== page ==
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(NewsUSA) - There is no doubt the economy is healthier than it has been in quite some time. One has only to look to the news to discern that the U.S. is in the midst of an economic growth spurt.
Underscoring a strengthening economy is that as of last month, according to the U.S. Department of Labor, 3 million more Americans were earning paychecks, compared with 12 months ago. And yet, even as unemployment rates are at an all-time low and at levels not seen in six years, there are still those who are struggling to find a job.
If this is the case for you or someone you know, opportunity may be closer than you realize. Here's why: Currently there are approximately 500,000 U.S. companies with annual revenue between $5 million and $25 million dollars -- companies that have succeeded in getting start-up financing with the help of families and friends, but have since grown into needing more capital to continue.
"Today 80 percent of investments in private companies are made within a 50 mile radius of that enterprise," says YourStreet Funds CEO Stephen H. Watkins. "The problem is that Wall Street struggles to find these companies in an efficient manner."
That's where the YourStreet Funds Independent Sales Organization (ISO) members come in. The sales member identifies these "faceless" companies who are on target for growth, but have capital needs too small to attract the attention of Wall Street, yet they typically need more capital than friends or family can spare to continue their growth.
These companies, Watkins says, are where the "economic and employment growth for America will occur if given a chance."
"Unfortunately, this void of companies, this chasm, has few resources and places to go for continued financing," he says.
The answer, according to Watkins, is a joint effort between YourStreet's ISO network identifying those companies in need and the regional and community brokers and sales reps across the nation.
"Mortgage brokers in every community know all the companies that fall into this category, as well as the CEO's and presidents of these growing companies," says Watkins. "Through the ISO network, the YourStreet Funds reach a large number of profitable companies across the nation, companies who would like growth capital for their business, so that in turn, they can hire more employees."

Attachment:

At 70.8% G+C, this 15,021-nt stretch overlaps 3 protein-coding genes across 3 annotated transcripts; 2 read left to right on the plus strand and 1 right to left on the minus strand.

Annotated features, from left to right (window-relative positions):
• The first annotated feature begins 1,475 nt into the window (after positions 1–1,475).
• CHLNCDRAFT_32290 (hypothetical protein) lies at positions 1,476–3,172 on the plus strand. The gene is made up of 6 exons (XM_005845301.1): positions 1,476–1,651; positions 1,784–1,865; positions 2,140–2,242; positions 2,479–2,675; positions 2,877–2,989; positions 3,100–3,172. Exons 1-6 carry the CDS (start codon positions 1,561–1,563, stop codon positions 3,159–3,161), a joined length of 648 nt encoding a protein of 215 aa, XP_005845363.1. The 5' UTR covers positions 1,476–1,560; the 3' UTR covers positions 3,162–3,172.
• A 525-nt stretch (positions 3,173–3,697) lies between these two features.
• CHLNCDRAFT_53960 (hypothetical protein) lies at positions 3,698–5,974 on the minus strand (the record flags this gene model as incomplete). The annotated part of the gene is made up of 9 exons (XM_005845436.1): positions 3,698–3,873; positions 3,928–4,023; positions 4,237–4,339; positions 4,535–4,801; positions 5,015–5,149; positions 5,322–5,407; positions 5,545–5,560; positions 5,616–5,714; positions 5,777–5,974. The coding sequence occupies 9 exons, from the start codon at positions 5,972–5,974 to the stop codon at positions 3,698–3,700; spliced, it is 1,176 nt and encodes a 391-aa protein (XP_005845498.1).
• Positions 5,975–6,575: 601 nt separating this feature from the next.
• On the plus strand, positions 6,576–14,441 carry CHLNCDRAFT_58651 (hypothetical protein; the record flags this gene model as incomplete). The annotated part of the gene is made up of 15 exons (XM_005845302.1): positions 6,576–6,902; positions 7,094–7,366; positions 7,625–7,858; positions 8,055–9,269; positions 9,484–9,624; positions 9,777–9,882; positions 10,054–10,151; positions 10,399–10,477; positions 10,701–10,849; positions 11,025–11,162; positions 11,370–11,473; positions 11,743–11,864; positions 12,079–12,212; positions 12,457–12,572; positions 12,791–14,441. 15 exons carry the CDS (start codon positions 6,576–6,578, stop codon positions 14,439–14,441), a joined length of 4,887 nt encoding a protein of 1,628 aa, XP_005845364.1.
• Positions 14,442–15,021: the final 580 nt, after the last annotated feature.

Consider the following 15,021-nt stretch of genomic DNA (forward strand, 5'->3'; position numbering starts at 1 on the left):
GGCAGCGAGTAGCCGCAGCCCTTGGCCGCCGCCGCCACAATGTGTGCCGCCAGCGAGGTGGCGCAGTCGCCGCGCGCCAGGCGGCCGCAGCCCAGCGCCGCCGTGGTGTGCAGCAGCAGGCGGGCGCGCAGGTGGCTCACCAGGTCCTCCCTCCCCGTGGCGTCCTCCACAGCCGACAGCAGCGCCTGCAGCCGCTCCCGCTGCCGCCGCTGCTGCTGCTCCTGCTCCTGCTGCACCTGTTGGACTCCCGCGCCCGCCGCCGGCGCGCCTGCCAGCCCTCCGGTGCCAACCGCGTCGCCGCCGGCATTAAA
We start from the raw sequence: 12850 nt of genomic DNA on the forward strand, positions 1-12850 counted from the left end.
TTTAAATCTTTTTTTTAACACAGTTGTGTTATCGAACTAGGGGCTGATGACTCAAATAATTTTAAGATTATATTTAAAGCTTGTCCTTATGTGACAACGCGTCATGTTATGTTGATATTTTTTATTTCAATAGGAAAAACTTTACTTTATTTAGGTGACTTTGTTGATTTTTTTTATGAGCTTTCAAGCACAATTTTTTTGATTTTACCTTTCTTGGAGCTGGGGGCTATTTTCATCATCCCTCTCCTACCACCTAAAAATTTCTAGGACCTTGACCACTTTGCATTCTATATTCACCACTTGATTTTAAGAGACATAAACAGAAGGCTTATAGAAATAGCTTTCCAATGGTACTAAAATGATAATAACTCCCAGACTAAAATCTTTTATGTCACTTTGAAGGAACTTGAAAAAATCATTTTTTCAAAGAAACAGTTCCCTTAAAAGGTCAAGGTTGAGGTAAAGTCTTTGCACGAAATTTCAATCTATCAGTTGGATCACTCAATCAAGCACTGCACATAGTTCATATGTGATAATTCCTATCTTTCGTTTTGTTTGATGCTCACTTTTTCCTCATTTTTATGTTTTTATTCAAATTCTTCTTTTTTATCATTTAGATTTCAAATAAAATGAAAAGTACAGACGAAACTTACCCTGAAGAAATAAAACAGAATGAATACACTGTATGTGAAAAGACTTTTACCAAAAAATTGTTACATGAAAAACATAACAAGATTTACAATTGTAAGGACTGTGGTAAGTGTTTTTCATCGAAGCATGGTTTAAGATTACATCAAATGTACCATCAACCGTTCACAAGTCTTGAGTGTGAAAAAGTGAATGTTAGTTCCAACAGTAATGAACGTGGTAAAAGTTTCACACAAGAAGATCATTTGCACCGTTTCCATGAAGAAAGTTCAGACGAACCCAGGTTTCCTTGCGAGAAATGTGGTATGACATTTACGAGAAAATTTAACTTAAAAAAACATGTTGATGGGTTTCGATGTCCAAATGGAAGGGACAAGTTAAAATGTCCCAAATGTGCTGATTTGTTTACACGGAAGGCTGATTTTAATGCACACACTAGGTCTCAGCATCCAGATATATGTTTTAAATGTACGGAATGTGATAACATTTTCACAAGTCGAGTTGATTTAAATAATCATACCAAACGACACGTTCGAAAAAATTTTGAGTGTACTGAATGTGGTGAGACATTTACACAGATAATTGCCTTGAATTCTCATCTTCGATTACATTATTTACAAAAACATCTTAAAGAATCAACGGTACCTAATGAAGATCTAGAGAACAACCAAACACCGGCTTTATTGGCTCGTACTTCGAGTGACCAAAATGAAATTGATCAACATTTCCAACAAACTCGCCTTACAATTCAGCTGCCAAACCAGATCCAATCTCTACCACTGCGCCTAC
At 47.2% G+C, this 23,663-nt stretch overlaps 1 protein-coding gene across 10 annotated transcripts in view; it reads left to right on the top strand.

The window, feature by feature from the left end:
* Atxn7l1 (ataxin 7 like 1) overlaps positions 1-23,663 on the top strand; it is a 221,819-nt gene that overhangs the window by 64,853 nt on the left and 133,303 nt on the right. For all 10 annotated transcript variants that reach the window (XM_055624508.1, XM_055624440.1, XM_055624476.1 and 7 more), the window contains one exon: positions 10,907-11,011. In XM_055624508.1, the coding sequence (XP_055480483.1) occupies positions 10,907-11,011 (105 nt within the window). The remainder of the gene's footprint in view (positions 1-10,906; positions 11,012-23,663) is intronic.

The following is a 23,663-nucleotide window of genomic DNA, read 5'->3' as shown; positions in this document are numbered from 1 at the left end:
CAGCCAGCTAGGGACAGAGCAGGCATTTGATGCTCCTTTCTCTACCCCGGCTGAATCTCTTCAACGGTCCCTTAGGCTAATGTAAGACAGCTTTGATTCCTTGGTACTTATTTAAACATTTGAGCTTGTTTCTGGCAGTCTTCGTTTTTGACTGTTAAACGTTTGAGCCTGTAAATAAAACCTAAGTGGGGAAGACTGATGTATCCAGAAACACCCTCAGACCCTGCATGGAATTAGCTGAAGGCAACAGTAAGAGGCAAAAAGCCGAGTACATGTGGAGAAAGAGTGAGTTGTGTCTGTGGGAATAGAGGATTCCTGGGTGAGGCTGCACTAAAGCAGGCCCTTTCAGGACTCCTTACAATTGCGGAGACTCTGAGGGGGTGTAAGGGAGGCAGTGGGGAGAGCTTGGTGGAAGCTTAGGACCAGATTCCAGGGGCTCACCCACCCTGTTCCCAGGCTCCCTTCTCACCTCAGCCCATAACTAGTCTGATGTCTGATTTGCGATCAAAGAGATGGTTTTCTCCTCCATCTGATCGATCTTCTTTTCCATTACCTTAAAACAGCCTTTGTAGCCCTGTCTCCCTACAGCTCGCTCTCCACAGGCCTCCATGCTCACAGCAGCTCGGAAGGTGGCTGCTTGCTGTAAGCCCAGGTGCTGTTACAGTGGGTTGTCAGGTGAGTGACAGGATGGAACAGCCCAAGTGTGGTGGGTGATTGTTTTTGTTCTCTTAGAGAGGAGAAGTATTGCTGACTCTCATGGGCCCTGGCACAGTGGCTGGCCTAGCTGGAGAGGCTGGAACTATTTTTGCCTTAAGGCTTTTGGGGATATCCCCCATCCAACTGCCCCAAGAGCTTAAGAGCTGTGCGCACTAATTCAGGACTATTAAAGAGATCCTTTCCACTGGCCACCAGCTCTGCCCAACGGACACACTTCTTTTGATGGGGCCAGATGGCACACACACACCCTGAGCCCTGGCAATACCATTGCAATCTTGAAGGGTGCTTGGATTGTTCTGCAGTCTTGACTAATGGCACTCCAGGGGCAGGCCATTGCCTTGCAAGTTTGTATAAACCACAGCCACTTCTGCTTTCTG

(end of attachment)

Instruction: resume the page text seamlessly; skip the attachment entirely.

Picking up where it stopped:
For more information, visit yourstreetfunds.com.
To grasp the coming regulations, as imposed by the U.S. Department of Energy (DOE), homeowners need to understand the impetus behind it -- which is that, according to the DOE, by replacing residential water heaters, pool heaters and direct heating equipment, consumers will save up to $10 billion and prevent the release of up to 164 million metric tons of carbon dioxide over 30 years.
"These energy-conserving appliance standards are a critical part of the Administration's overall efforts to save energy in homes and businesses nationwide," said former DOE Secretary Steven Chu. "By raising the energy efficiency requirements of our every-day appliances, we will save money for American families and companies, reduce carbon pollu-tion, and enhance our energy security for decades to come."
While no one is arguing the benefits of going green, the down side is the upfront cost to the consumer.
"Our customers could face price increases of up to 15 percent to 35 percent," said Mary Kennedy Thompson, president of Mr. Rooter Plumbing. "Not only will the cost of water heaters increase an average of $120, but installation and maintenance costs will likely rise as well. As a result of new regulations that require a more complicated installation and increased amount of system parts necessary, homeowners could face a hefty replacement fee in the short run."
The added expense, says Thompson, comes in the form of the larger size of the new water heater units. Electric hot water heaters larger than 55 gallons -- the minimum required for most residential homes -- will require a minimum of 128 cu. ft. with a duct to a larger space in order to comply with the new standards. This means that homeowners will have the added burden of not only replacing a water heater, but potentially also undergoing a major renovation involving construction.
To combat a potentially high-priced situation, homeowners should consider checking the age of their hot water heaters. If they are getting close to the 10-year mark, they can be replaced before the new regulations take effect.
For more information on the right plan for your home, visit www.MrRooter.com.